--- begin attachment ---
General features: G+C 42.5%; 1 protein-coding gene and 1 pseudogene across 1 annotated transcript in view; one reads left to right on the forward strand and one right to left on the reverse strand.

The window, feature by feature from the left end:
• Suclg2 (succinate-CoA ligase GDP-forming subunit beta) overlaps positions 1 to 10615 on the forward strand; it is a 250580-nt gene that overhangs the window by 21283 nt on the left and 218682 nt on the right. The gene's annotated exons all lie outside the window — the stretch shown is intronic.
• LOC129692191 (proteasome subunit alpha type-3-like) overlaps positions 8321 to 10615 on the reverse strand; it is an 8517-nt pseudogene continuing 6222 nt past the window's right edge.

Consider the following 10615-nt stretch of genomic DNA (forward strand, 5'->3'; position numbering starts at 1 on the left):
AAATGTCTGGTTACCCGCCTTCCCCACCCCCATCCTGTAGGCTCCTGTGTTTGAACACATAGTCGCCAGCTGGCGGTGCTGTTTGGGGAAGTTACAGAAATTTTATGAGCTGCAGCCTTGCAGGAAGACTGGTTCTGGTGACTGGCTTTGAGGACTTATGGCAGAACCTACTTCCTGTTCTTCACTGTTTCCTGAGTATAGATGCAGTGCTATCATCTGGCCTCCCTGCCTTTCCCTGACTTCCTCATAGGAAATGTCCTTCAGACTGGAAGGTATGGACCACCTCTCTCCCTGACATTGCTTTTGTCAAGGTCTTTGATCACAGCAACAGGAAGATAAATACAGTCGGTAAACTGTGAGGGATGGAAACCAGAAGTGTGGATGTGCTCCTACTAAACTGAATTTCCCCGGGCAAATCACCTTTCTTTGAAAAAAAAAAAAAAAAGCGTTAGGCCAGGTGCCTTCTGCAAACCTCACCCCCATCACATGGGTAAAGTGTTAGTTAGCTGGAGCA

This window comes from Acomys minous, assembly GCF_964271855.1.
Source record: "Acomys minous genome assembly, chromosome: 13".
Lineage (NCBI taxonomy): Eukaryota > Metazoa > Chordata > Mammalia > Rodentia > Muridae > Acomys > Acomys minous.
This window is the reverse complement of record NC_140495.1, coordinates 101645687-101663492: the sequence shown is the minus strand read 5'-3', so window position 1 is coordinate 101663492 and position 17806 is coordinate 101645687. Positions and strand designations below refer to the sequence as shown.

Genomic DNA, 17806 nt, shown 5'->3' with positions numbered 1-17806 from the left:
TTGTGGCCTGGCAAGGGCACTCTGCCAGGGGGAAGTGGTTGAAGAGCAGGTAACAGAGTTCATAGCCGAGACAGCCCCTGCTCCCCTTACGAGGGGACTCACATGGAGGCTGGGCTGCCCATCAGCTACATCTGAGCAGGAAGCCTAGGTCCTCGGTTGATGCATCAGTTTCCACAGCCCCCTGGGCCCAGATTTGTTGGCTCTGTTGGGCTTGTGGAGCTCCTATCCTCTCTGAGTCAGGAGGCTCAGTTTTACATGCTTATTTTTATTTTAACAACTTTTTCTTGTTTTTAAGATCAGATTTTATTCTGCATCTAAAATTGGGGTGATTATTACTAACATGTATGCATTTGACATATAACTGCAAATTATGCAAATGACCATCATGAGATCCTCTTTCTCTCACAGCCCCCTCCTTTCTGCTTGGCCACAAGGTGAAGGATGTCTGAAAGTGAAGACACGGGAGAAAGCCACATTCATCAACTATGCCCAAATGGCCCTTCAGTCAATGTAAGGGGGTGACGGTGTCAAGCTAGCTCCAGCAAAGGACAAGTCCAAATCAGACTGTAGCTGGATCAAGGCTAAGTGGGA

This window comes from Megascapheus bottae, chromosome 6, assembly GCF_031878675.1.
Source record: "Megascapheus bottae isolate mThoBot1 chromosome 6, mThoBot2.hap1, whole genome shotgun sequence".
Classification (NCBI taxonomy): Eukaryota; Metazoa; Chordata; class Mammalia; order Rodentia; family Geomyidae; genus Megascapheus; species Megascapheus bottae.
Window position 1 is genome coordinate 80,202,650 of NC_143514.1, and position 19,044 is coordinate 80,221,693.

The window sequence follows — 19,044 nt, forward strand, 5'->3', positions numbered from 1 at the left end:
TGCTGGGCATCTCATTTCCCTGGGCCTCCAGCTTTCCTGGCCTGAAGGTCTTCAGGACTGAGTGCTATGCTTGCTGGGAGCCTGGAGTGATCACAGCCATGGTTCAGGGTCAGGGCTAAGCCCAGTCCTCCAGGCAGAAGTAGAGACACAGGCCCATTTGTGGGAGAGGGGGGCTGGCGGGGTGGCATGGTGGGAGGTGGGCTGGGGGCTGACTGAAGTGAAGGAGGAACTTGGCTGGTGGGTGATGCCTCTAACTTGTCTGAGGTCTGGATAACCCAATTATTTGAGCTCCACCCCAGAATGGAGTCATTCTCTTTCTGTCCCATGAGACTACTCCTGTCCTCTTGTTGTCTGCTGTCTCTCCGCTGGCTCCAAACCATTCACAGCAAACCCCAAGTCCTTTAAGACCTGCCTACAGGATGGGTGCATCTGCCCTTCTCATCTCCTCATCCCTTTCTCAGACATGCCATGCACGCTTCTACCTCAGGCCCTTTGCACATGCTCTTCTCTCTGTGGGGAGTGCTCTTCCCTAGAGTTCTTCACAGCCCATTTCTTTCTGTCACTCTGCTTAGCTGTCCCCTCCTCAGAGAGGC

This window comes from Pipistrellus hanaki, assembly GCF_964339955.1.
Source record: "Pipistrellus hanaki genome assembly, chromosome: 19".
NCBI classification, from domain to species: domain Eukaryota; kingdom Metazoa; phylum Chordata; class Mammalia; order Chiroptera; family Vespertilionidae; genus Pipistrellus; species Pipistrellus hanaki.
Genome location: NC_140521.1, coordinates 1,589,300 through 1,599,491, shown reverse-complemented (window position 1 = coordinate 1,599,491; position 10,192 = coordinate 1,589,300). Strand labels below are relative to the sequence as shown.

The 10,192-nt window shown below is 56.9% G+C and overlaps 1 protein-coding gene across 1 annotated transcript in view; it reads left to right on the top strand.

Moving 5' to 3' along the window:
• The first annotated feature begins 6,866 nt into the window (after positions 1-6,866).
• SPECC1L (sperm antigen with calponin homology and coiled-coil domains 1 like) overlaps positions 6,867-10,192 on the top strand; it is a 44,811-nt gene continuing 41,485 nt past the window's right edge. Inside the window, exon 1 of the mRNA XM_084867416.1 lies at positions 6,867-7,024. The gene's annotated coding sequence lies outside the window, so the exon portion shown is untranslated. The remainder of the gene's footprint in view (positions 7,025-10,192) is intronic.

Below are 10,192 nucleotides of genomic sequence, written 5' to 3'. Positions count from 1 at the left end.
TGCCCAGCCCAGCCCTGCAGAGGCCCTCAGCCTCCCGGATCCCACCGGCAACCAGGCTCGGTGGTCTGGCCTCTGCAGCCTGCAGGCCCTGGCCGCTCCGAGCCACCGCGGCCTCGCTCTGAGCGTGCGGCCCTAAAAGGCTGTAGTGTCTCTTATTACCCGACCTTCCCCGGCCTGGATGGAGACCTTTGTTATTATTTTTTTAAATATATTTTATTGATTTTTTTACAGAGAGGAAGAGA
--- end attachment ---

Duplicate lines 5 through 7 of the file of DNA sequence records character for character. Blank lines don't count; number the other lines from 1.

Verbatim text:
Consider the following 10615-nt stretch of genomic DNA (forward strand, 5'->3'; position numbering starts at 1 on the left):
AAATGTCTGGTTACCCGCCTTCCCCACCCCCATCCTGTAGGCTCCTGTGTTTGAACACATAGTCGCCAGCTGGCGGTGCTGTTTGGGGAAGTTACAGAAATTTTATGAGCTGCAGCCTTGCAGGAAGACTGGTTCTGGTGACTGGCTTTGAGGACTTATGGCAGAACCTACTTCCTGTTCTTCACTGTTTCCTGAGTATAGATGCAGTGCTATCATCTGGCCTCCCTGCCTTTCCCTGACTTCCTCATAGGAAATGTCCTTCAGACTGGAAGGTATGGACCACCTCTCTCCCTGACATTGCTTTTGTCAAGGTCTTTGATCACAGCAACAGGAAGATAAATACAGTCGGTAAACTGTGAGGGATGGAAACCAGAAGTGTGGATGTGCTCCTACTAAACTGAATTTCCCCGGGCAAATCACCTTTCTTTGAAAAAAAAAAAAAAAAGCGTTAGGCCAGGTGCCTTCTGCAAACCTCACCCCCATCACATGGGTAAAGTGTTAGTTAGCTGGAGCA

This window comes from Acomys minous, assembly GCF_964271855.1.